ING Will Make You Feel at Home
ING Group, the Dutch multinational banking and financial services corporation, is changing its branches to make them more personal and inviting.
Over the next four years, all of ING’s 1,660 branches (spread over nine countries) will adopt this new, home-like concept. Some have already opened in Turkey, Poland, Spain, Romania, Belgium and the Netherlands. More will open later this year in Italy, Austria and Luxembourg. According to ING, customers are responding positively to the new look and feel: “They like the friendly interior, which invites them to spend time at our branches,” said Ryszard Broda, channel development manager at ING in Poland. And it’s not only customers who are happy. Branch employees are also enjoying the new environment. “They believe they can make a difference as the set-up promotes a more tailored approach,” point out Elisa Santonja Garriga, branch expert at ING in Spain.
“The new concept is all about making customers feel at home,” said Barbara Vanhauter, who’s leading the change. “There’s a big table at the heart of every branch, where you can settle down, have a cup of coffee or do some work. There are separate booths to get personal advice. There’s also a kid’s corner and a fully equipped ‘digi-corner’ to do your online banking or learn how.”
But this isn’t a new concept. In 2000, ING launched ING Direct in the US, an online bank led by Arkadi Kuhlmann, and in the first six months of operation, the bank reported 100,000 new account openings representing $1.3b in assets. Shortly after launching in the US, ING Direct opened its first bank-cafe location in NYC after seeing success with the concept in Canada, Australia, France, Spain and Italy. The location had computers in place that allowed customers to open an account online, check their account status and transfer funds, and customers could also deposit funds by mail, withdraw cash, and enjoy coffee while surfing the web or getting info on different banking products.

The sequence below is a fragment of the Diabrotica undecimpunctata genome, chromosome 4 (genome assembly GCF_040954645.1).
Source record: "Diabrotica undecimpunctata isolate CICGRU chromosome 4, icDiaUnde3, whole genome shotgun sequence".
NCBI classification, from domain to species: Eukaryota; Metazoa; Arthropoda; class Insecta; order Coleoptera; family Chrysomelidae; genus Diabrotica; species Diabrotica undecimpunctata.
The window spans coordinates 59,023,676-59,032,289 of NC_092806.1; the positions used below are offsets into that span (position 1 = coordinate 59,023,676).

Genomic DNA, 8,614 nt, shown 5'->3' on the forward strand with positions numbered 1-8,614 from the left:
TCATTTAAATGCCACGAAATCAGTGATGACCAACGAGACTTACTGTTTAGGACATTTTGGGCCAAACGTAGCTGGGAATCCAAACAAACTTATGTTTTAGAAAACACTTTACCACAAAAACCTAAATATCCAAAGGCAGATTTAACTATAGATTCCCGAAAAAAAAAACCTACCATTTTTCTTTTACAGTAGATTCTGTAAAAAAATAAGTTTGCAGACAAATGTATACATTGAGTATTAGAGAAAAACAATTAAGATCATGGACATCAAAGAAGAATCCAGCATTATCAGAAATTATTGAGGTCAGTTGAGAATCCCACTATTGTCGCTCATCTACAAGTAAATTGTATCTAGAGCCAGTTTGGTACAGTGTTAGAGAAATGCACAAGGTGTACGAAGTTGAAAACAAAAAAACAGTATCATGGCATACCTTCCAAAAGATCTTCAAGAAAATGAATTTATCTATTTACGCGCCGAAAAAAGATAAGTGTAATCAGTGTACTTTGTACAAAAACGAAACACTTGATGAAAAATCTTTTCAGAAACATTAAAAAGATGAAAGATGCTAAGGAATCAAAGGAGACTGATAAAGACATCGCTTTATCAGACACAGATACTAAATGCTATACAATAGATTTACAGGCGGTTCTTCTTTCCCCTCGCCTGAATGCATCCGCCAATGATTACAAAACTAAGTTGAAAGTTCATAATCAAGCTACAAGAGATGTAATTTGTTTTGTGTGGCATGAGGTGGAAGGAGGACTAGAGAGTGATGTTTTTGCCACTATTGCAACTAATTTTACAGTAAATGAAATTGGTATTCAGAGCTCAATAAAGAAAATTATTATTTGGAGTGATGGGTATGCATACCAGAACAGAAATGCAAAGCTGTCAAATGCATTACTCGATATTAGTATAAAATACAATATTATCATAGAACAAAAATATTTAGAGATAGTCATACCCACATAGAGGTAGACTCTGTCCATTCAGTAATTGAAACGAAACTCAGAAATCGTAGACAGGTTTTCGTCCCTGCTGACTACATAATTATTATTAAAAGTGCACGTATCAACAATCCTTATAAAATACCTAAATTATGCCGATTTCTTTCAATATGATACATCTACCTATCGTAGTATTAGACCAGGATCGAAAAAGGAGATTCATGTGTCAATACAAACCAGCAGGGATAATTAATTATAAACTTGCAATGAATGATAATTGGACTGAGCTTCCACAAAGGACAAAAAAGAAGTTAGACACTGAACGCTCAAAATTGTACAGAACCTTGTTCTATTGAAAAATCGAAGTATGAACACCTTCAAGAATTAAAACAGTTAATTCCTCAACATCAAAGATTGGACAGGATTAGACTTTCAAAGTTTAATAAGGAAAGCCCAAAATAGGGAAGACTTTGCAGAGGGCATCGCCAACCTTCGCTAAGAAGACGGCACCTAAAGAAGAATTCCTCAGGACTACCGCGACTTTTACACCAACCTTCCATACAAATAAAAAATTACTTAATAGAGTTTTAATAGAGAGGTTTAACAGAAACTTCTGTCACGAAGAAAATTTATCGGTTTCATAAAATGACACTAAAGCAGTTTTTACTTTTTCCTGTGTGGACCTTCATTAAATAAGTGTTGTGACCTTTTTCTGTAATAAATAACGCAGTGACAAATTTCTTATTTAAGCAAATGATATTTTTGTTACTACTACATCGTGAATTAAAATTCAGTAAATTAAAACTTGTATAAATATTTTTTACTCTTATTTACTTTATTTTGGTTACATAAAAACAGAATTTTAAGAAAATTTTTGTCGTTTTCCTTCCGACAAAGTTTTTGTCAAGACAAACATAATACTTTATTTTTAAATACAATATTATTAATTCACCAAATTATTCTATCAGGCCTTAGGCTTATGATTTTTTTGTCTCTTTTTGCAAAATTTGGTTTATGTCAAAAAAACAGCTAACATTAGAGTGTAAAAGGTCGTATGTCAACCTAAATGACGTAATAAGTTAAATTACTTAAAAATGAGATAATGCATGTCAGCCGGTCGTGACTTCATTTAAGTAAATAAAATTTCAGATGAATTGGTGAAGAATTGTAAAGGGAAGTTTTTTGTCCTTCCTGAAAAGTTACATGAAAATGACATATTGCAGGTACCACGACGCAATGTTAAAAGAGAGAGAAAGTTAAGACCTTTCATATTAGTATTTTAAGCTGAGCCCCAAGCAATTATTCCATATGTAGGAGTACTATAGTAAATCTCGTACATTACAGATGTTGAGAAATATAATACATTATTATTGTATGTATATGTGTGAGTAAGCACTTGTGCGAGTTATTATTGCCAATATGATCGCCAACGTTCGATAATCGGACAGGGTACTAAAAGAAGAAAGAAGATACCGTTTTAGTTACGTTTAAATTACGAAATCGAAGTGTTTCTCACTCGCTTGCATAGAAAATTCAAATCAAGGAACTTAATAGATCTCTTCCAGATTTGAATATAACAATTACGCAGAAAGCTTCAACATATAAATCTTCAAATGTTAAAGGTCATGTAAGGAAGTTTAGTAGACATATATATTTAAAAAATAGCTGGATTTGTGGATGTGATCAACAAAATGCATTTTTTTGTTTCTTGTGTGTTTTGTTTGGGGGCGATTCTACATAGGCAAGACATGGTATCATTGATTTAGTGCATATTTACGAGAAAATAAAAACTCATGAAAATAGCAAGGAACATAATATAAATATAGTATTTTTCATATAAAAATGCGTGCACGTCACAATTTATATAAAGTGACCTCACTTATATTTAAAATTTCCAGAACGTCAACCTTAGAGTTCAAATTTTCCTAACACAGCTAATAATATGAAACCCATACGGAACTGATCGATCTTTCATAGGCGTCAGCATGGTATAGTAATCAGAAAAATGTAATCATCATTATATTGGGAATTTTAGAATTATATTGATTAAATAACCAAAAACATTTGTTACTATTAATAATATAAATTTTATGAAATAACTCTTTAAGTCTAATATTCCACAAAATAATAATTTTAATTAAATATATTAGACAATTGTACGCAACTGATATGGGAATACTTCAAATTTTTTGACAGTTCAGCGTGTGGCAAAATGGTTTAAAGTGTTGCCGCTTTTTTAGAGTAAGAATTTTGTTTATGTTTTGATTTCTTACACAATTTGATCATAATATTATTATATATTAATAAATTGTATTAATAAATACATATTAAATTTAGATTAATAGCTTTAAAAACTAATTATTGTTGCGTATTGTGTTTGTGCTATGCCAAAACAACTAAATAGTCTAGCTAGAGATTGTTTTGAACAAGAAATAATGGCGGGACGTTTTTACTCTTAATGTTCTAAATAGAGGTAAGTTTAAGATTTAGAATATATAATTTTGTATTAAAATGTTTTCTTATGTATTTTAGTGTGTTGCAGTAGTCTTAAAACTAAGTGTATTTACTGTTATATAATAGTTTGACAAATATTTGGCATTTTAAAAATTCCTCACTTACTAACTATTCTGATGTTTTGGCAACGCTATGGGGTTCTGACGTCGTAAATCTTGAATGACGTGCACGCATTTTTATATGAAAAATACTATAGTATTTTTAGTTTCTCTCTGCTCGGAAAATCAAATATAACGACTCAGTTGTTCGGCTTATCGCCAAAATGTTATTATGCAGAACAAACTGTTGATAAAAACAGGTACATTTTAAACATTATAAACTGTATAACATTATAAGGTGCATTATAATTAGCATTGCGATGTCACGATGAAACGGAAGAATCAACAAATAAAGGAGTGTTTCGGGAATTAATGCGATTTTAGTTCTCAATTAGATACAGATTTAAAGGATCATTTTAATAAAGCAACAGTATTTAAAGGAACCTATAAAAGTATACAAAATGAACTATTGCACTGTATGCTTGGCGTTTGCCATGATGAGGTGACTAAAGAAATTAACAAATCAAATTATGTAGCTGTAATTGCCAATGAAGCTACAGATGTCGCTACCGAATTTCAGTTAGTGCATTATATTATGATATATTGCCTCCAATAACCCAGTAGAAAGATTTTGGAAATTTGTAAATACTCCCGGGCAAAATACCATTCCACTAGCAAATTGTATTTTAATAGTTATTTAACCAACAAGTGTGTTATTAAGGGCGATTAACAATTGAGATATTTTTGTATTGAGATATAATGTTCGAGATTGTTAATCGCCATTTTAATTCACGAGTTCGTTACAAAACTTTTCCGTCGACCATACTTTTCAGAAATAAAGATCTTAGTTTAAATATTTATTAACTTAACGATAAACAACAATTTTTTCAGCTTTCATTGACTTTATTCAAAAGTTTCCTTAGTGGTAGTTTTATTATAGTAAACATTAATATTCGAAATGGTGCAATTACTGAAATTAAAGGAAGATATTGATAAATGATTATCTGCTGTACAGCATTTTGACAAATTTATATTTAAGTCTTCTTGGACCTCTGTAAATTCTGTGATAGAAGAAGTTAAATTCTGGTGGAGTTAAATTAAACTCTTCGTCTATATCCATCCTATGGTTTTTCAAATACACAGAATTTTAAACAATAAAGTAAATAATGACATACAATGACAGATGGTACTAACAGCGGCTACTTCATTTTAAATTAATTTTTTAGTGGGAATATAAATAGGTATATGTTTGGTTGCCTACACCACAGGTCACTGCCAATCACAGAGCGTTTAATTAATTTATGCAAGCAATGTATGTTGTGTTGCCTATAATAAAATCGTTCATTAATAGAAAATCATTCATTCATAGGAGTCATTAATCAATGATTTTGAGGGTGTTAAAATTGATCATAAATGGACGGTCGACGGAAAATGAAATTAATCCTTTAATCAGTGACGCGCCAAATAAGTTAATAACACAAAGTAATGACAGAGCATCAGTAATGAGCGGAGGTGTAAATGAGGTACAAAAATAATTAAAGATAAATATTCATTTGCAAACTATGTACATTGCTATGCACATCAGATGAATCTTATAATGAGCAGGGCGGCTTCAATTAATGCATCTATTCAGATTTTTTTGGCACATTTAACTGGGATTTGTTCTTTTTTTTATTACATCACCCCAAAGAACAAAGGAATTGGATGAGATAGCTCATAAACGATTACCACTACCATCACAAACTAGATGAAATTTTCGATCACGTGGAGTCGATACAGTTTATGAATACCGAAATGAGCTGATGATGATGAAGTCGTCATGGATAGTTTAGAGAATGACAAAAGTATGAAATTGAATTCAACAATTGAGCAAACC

According to some banking experts, ING Direct’s unconventional approach to retail banking had more to do with avoiding regulatory requirements; a 1977 law required banks to lend money to low- and moderate-income borrowers in metropolitan areas where they have branches that accept deposits, but ING Direct successfully petitioned the Treasury Department’s Office of the Comptroller of the Currency for permission to open cafes as “agency offices” rather than branches, which exempted them from Community Reinvestment Act regulations. “Think of it as a marketing office,” said Arkadi Khulmann in an interview with the New York Times while denying that the bank opened cafes to avoid regulation.
In 2012 – after attracting 7.6m customers – Capital One reached an agreement to acquire ING Direct USA in a deal worth $9b along with taking over the eight bank-cafe locations, which according to a spokeswoman for Capital One were suppose to remain open for some time after the sale is completed. Fast-forward to present time, Capital One has over 30 bank-cafe locations and is planning to open more despite closing more than half of its branches over the past decade.